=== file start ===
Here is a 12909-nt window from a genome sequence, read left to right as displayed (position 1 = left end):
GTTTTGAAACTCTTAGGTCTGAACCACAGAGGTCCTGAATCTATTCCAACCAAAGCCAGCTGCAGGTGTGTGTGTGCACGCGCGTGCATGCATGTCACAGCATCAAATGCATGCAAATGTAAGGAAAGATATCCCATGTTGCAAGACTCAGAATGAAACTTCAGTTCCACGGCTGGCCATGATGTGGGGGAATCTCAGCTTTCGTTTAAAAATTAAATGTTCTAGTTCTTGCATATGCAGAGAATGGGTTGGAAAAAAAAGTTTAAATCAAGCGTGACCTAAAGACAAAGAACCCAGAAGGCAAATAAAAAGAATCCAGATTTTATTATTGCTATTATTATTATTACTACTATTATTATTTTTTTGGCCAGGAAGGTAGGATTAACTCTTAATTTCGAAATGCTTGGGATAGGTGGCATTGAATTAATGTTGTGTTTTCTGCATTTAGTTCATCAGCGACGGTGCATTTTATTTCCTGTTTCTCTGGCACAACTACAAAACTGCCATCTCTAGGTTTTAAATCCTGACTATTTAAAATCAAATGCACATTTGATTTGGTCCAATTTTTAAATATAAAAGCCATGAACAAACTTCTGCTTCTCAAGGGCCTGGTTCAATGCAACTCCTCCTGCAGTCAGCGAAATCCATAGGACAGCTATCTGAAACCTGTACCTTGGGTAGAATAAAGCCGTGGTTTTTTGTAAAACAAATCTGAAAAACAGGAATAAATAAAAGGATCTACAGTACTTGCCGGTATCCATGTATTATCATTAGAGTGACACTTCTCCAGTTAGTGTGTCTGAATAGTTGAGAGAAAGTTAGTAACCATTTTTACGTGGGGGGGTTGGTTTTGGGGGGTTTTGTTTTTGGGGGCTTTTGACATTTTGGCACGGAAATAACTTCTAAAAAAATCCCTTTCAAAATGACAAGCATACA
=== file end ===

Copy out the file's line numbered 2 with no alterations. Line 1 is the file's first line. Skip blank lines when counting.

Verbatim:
GTTTTGAAACTCTTAGGTCTGAACCACAGAGGTCCTGAATCTATTCCAACCAAAGCCAGCTGCAGGTGTGTGTGTGCACGCGCGTGCATGCATGTCACAGCATCAAATGCATGCAAATGTAAGGAAAGATATCCCATGTTGCAAGACTCAGAATGAAACTTCAGTTCCACGGCTGGCCATGATGTGGGGGAATCTCAGCTTTCGTTTAAAAATTAAATGTTCTAGTTCTTGCATATGCAGAGAATGGGTTGGAAAAAAAAGTTTAAATCAAGCGTGACCTAAAGACAAAGAACCCAGAAGGCAAATAAAAAGAATCCAGATTTTATTATTGCTATTATTATTATTACTACTATTATTATTTTTTTGGCCAGGAAGGTAGGATTAACTCTTAATTTCGAAATGCTTGGGATAGGTGGCATTGAATTAATGTTGTGTTTTCTGCATTTAGTTCATCAGCGACGGTGCATTTTATTTCCTGTTTCTCTGGCACAACTACAAAACTGCCATCTCTAGGTTTTAAATCCTGACTATTTAAAATCAAATGCACATTTGATTTGGTCCAATTTTTAAATATAAAAGCCATGAACAAACTTCTGCTTCTCAAGGGCCTGGTTCAATGCAACTCCTCCTGCAGTCAGCGAAATCCATAGGACAGCTATCTGAAACCTGTACCTTGGGTAGAATAAAGCCGTGGTTTTTTGTAAAACAAATCTGAAAAACAGGAATAAATAAAAGGATCTACAGTACTTGCCGGTATCCATGTATTATCATTAGAGTGACACTTCTCCAGTTAGTGTGTCTGAATAGTTGAGAGAAAGTTAGTAACCATTTTTACGTGGGGGGGTTGGTTTTGGGGGGTTTTGTTTTTGGGGGCTTTTGACATTTTGGCACGGAAATAACTTCTAAAAAAATCCCTTTCAAAATGACAAGCATACA